Partial Solar Eclipse

Partial Solar Eclipse Tues 25th October


This eclipse starts at about 10.05, reaches its maximum of about 25% at 10.50, and ends at about 11.40. It will be noticeable from about 10.15 to about 11.30.

Firstly, you should NEVER look directly at the Sun with the naked eye (or specs!), and ESPECIALLY NOT with any sort of optical equipment such as telescopes or binoculars – to do so risks serious permanent eye damage.

But there are several ways to observe this event safely.

1. Pinhole projection. Make a pinhole or needle-hole in a piece of card, such as a piece of a cereal packet. Hold that up at right angles to the Sun and let it shine through the hole onto another piece of white card held a few inches behind it. You’ll see a round image of the Sun with a small ‘bite’ out of it, caused by the Moon passing in front of the Sun. Do NOT look at the Sun through the pinhole! The larger the hole, the brighter the image, but the fuzzier it will be. About 1mm diameter is probably best.

2. If you have a small refractor type telescope mounted on a tripod, keep the cap on the lens at the front, and on any finder telescope attached to it. Insert the lowest power / widest angle eyepiece you have (usually the one with the largest number in mm marked on it, e.g 25mm), remove any cap from the eyepiece, and position a piece of white card behind the eyepiece. Adjust the angle of the telescope so that its shadow on the card is smallest, which means it’s pointed roughly at the Sun. 

   If there’s a finder, remove the cap, but don’t look through it! Make fine adjustments to the pointing of the telescope until you see a small image of the Sun projected onto the card. 

  Then, or if there’s no finder telescope attached, remove the cap from the front of the telescope, and move it in fine adjustments until an image of the Sun appears projected onto the card. Put the cap back on the finder for safety. Then use the focus knob until that image is as sharp as possible.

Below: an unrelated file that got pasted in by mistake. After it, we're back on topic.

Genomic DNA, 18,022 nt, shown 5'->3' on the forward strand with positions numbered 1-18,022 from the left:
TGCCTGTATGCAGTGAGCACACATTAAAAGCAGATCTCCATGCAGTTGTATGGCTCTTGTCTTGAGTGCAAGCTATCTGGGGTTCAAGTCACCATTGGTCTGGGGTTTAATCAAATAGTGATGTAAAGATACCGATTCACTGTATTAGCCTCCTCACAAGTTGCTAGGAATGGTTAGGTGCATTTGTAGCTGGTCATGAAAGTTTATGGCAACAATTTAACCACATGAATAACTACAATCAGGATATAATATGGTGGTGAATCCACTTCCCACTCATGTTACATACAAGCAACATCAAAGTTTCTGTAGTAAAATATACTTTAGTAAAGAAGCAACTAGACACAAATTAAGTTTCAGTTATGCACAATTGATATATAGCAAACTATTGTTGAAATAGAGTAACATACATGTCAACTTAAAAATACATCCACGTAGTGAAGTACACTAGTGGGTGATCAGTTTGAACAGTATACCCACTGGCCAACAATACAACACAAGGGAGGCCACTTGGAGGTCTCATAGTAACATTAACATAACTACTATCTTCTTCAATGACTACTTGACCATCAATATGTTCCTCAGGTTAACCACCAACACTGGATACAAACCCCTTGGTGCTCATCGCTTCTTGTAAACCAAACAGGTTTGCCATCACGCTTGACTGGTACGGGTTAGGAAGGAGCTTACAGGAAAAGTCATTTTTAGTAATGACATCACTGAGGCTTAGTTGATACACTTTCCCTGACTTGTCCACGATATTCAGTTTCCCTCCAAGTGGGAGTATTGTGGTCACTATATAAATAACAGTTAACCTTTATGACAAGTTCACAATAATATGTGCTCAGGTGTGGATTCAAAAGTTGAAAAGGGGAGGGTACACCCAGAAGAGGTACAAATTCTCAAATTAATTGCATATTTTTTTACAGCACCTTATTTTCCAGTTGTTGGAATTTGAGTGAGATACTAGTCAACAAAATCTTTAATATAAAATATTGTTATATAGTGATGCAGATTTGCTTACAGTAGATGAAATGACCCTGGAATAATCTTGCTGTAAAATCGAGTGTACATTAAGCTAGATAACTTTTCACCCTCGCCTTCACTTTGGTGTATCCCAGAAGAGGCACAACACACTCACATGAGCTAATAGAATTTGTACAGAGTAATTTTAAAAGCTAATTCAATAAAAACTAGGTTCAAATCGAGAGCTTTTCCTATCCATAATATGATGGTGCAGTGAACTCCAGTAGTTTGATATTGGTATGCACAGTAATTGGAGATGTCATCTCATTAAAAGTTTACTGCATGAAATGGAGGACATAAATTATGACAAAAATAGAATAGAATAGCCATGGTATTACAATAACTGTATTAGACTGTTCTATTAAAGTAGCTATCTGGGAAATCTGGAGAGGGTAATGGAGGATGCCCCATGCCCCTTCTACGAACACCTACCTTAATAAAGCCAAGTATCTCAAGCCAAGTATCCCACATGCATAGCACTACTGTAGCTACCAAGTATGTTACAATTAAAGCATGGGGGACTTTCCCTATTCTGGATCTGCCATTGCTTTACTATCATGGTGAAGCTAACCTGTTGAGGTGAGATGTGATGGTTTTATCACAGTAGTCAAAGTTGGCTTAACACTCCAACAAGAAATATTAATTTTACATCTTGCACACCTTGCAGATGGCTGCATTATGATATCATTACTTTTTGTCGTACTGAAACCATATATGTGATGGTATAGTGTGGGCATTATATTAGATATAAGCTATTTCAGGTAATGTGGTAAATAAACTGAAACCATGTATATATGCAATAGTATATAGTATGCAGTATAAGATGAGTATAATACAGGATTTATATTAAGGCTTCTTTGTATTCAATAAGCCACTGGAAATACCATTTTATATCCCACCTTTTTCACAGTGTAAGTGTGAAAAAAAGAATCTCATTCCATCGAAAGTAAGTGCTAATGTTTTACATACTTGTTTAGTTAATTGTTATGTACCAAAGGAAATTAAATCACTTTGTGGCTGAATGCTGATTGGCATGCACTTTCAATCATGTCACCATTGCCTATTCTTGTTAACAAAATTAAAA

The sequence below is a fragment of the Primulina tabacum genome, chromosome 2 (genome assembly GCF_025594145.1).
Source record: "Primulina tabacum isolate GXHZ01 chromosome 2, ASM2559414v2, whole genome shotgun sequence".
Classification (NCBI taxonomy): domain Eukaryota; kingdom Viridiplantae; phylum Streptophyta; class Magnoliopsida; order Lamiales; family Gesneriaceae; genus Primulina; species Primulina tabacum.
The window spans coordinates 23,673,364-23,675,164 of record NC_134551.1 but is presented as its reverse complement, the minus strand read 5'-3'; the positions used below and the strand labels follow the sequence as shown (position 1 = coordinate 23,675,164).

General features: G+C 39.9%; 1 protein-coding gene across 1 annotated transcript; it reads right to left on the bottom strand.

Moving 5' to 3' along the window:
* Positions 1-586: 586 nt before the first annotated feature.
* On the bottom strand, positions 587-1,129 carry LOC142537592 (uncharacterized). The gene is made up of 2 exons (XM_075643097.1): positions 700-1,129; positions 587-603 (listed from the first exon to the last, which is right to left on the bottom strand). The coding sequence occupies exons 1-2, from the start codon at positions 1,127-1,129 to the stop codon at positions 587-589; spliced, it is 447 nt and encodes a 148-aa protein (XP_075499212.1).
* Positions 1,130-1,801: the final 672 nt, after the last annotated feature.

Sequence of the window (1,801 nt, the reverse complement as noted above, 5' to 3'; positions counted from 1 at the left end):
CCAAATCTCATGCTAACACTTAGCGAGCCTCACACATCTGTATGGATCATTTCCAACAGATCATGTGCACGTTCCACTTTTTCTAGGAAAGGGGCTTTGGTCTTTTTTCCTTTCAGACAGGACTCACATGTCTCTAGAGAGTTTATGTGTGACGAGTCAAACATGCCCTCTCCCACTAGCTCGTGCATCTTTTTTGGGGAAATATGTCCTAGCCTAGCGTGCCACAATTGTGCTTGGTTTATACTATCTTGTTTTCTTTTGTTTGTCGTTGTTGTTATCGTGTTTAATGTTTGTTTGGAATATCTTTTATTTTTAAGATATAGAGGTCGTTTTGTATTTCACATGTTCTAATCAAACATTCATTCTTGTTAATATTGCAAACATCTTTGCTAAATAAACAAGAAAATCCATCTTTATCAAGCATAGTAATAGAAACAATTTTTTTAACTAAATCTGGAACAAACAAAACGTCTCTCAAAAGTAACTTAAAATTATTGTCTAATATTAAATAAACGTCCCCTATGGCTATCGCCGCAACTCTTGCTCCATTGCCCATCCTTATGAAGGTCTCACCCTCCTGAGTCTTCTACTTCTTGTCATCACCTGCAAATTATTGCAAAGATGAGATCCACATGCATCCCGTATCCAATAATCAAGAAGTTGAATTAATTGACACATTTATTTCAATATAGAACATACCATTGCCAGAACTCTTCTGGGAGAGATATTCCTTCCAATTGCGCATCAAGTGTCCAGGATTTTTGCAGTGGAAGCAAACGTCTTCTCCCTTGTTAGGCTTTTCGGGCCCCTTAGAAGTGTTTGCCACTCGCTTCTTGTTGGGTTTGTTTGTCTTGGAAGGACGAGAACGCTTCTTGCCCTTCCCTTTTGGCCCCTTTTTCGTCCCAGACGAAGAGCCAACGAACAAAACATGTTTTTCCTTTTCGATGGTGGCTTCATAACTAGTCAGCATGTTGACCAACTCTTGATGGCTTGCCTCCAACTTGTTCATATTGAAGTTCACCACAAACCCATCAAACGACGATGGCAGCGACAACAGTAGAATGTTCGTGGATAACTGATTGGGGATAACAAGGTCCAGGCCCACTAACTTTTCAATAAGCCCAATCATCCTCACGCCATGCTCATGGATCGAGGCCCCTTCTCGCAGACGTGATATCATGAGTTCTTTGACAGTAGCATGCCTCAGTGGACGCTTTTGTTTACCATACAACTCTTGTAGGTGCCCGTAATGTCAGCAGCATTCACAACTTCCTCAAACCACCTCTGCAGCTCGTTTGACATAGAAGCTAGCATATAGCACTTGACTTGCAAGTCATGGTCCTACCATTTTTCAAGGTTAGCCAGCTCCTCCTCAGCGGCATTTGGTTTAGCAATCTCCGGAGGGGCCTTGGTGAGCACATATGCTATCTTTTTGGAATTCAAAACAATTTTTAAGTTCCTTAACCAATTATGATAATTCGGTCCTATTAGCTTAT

Remember, NEVER look through either the finder or the telescope while doing this.

   And don’t leave the telescope unattended, in case someone else tries to look through it.

3. If you have a pair of special eclipse glasses left over from previous solar events you can use them, provided there are no holes or scratches in them. To test them, look at the brightest light in your house through them – you should see absolutely nothing, except possibly the filament itself in a very bright (100W+) incandescent light bulb!

4. If you have access to the darkest grade of Welder’s glass (14), you can use that, but no other sorts of filters are safe.

Do NOT use 3D glasses, CDs, DVDs, mylar type film, e.g. from packaging or the interior of wine boxes etc. Not even multiple pairs of sunglasses are safe, as they may let through harmful UV radiation.

But if you can just barely see the Sun through thick fog or cloud, you can look at that for short periods, but if it starts to brighten so you can see it clearly, look away.

Further information and guidance can be found here 

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